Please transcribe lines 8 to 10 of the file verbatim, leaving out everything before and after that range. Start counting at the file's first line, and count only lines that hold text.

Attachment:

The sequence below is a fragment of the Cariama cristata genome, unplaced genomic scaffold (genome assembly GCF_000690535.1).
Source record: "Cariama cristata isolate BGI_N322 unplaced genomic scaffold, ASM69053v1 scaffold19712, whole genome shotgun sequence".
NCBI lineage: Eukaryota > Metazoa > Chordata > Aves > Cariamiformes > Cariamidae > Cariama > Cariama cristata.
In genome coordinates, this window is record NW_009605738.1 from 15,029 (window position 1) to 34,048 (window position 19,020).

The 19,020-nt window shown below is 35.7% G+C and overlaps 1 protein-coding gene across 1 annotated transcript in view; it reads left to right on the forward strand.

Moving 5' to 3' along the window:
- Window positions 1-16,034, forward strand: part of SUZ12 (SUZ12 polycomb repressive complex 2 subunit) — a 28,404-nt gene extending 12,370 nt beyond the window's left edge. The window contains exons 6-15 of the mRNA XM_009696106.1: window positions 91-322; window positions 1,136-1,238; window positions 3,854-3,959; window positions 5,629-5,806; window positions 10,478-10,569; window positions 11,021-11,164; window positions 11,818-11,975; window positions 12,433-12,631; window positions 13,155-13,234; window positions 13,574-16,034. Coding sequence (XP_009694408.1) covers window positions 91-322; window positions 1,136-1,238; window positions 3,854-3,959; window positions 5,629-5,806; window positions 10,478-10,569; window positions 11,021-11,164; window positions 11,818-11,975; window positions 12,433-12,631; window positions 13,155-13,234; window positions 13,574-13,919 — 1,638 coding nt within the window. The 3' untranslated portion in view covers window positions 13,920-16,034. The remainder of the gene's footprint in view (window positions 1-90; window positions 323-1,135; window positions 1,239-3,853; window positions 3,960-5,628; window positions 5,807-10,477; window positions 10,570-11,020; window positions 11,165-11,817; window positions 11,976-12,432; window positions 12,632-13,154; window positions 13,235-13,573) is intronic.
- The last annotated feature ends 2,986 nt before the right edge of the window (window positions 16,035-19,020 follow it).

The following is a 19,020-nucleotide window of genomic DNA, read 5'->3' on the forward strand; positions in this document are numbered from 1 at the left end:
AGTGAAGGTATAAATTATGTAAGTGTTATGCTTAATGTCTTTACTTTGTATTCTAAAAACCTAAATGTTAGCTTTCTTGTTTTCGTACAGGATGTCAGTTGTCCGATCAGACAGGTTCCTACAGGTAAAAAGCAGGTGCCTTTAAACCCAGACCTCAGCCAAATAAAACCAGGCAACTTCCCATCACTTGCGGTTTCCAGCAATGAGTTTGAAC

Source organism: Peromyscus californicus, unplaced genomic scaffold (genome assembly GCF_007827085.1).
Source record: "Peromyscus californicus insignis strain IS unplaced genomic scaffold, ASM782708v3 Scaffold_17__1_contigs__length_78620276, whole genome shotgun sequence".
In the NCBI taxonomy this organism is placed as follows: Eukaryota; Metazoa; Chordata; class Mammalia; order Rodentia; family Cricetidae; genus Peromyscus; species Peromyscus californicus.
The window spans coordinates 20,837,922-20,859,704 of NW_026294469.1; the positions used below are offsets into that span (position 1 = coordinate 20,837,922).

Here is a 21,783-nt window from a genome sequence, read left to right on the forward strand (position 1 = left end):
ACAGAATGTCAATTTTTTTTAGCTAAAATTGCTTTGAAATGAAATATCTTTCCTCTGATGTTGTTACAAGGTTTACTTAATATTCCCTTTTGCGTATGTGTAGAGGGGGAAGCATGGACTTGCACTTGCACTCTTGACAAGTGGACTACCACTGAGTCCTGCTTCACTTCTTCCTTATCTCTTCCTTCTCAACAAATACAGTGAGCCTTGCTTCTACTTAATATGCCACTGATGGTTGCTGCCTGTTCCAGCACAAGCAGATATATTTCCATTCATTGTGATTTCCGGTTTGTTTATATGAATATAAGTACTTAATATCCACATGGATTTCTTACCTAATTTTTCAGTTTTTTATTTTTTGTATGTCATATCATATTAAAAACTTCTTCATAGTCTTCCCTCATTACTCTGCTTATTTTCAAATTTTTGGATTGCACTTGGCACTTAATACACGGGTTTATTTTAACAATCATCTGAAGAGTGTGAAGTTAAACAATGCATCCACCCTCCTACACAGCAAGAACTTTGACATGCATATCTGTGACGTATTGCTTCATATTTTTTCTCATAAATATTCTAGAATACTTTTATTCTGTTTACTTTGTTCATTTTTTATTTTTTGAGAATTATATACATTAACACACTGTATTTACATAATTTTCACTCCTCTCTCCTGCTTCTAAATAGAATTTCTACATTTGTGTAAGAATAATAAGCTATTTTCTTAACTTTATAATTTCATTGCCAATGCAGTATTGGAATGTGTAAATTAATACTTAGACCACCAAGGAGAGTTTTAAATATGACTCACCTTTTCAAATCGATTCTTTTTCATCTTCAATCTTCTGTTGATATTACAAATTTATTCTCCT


- The last annotated feature ends 2,986 nt before the right edge of the window (window positions 16,035-19,020 follow it).

The following is a 19,020-nucleotide window of genomic DNA, read 5'->3' on the forward strand; positions in this document are numbered from 1 at the left end:
AGTGAAGGTATAAATTATGTAAGTGTTATGCTTAATGTCTTTACTTTGTATTCTAAAAACCTAAATGTTAGCTTTCTTGTTTTCGTACAGGATGTCAGTTGTCCGATCAGACAGGTTCCTACAGGTAAAAAGCAGGTGCCTTTAAACCCAGACCTCAGCCAAATAAAACCAGGCAACTTCCCATCACTTGCGGTTTCCAGCAATGAGTTTGAAC